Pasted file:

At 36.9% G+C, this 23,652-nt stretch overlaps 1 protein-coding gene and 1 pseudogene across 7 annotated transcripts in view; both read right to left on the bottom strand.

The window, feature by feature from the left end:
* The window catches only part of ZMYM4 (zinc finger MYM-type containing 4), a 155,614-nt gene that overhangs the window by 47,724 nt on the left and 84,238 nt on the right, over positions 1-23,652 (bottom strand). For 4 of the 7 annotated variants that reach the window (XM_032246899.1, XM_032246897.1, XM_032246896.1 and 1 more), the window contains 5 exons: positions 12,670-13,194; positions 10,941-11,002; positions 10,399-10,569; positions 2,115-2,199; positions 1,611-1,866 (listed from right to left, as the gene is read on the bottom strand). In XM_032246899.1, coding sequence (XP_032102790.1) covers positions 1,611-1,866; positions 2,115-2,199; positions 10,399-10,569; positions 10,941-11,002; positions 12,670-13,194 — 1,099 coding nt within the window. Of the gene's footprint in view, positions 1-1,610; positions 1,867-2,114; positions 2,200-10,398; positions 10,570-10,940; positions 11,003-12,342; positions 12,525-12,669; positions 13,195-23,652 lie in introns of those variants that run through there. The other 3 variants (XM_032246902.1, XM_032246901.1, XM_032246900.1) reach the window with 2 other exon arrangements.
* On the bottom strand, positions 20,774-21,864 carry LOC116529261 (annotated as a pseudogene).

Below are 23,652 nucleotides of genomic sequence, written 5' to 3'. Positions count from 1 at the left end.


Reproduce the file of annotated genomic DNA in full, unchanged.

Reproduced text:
At 36.9% G+C, this 23,652-nt stretch overlaps 1 protein-coding gene and 1 pseudogene across 7 annotated transcripts in view; both read right to left on the bottom strand.

The window, feature by feature from the left end:
* The window catches only part of ZMYM4 (zinc finger MYM-type containing 4), a 155,614-nt gene that overhangs the window by 47,724 nt on the left and 84,238 nt on the right, over positions 1-23,652 (bottom strand). For 4 of the 7 annotated variants that reach the window (XM_032246899.1, XM_032246897.1, XM_032246896.1 and 1 more), the window contains 5 exons: positions 12,670-13,194; positions 10,941-11,002; positions 10,399-10,569; positions 2,115-2,199; positions 1,611-1,866 (listed from right to left, as the gene is read on the bottom strand). In XM_032246899.1, coding sequence (XP_032102790.1) covers positions 1,611-1,866; positions 2,115-2,199; positions 10,399-10,569; positions 10,941-11,002; positions 12,670-13,194 — 1,099 coding nt within the window. Of the gene's footprint in view, positions 1-1,610; positions 1,867-2,114; positions 2,200-10,398; positions 10,570-10,940; positions 11,003-12,342; positions 12,525-12,669; positions 13,195-23,652 lie in introns of those variants that run through there. The other 3 variants (XM_032246902.1, XM_032246901.1, XM_032246900.1) reach the window with 2 other exon arrangements.
* On the bottom strand, positions 20,774-21,864 carry LOC116529261 (annotated as a pseudogene).

Below are 23,652 nucleotides of genomic sequence, written 5' to 3'. Positions count from 1 at the left end.